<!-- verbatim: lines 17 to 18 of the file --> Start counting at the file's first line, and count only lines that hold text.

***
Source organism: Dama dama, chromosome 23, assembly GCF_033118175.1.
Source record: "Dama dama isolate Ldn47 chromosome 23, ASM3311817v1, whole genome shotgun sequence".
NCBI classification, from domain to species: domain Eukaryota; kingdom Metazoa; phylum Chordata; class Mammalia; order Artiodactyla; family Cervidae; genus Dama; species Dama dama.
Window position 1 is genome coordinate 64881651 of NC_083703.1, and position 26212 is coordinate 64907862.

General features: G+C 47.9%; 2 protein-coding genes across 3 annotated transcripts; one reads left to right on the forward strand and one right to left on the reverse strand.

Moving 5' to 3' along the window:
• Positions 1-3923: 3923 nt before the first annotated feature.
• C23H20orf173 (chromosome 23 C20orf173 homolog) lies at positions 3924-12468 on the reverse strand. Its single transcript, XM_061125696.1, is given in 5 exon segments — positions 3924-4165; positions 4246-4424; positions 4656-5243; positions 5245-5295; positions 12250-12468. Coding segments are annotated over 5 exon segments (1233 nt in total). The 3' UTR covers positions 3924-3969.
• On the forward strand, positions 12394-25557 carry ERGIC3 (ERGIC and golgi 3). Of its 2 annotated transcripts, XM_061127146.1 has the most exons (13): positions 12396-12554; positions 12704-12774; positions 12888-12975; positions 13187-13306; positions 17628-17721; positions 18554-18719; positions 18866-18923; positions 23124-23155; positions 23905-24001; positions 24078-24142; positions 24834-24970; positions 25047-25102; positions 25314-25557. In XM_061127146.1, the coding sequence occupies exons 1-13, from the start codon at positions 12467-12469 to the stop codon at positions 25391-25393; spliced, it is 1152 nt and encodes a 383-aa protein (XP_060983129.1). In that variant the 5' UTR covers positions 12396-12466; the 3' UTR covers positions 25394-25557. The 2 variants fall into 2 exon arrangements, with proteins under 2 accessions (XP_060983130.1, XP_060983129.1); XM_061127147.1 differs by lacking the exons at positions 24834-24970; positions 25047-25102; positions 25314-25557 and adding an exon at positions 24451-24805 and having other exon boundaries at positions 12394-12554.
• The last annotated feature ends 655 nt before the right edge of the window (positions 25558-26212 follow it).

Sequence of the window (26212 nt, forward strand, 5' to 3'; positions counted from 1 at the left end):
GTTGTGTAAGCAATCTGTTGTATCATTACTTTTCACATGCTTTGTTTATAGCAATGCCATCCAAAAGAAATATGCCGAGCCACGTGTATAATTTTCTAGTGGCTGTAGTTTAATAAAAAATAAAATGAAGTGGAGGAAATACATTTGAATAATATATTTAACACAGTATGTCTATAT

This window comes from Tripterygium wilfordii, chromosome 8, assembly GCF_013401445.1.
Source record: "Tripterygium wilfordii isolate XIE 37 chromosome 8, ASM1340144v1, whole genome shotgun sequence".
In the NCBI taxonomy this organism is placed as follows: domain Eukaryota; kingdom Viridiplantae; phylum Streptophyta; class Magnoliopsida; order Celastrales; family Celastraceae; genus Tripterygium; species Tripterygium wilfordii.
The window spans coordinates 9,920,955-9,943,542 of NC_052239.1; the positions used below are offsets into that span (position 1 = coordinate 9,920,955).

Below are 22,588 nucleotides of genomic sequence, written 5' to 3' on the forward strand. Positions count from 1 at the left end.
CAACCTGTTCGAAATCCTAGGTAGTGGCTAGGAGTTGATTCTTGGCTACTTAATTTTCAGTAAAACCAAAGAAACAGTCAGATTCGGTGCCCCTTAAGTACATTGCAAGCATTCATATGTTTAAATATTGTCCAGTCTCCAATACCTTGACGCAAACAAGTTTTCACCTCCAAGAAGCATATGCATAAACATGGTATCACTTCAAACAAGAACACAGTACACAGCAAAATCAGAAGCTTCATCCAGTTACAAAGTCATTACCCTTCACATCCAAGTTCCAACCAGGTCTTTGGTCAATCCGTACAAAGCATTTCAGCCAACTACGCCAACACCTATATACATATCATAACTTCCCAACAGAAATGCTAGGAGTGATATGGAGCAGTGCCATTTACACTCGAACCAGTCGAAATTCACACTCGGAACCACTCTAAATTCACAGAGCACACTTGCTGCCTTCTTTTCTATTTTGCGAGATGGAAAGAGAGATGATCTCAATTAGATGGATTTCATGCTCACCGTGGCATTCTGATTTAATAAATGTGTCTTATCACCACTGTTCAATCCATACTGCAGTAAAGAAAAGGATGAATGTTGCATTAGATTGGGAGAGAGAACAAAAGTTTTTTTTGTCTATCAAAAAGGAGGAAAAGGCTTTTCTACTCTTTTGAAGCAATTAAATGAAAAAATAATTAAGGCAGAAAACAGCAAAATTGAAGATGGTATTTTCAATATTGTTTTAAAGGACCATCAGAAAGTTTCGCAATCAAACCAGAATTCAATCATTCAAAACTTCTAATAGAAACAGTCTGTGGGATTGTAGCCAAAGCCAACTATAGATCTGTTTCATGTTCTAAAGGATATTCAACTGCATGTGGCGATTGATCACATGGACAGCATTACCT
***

Below are 22,588 nucleotides of genomic sequence, written 5' to 3' on the forward strand. Positions count from 1 at the left end.
CAACCTGTTCGAAATCCTAGGTAGTGGCTAGGAGTTGATTCTTGGCTACTTAATTTTCAGTAAAACCAAAGAAACAGTCAGATTCGGTGCCCCTTAAGTACATTGCAAGCATTCATATGTTTAAATATTGTCCAGTCTCCAATACCTTGACGCAAACAAGTTTTCACCTCCAAGAAGCATATGCATAAACATGGTATCACTTCAAACAAGAACACAGTACACAGCAAAATCAGAAGCTTCATCCAGTTACAAAGTCATTACCCTTCACATCCAAGTTCCAACCAGGTCTTTGGTCAATCCGTACAAAGCATTTCAGCCAACTACGCCAACACCTATATACATATCATAACTTCCCAACAGAAATGCTAGGAGTGATATGGAGCAGTGCCATTTACACTCGAACCAGTCGAAATTCACACTCGGAACCACTCTAAATTCACAGAGCACACTTGCTGCCTTCTTTTCTATTTTGCGAGATGGAAAGAGAGATGATCTCAATTAGATGGATTTCATGCTCACCGTGGCATTCTGATTTAATAAATGTGTCTTATCACCACTGTTCAATCCATACTGCAGTAAAGAAAAGGATGAATGTTGCATTAGATTGGGAGAGAGAACAAAAGTTTTTTTTGTCTATCAAAAAGGAGGAAAAGGCTTTTCTACTCTTTTGAAGCAATTAAATGAAAAAATAATTAAGGCAGAAAACAGCAAAATTGAAGATGGTATTTTCAATATTGTTTTAAAGGACCATCAGAAAGTTTCGCAATCAAACCAGAATTCAATCATTCAAAACTTCTAATAGAAACAGTCTGTGGGATTGTAGCCAAAGCCAACTATAGATCTGTTTCATGTTCTAAAGGATATTCAACTGCATGTGGCGATTGATCACATGGACAGCATTACCT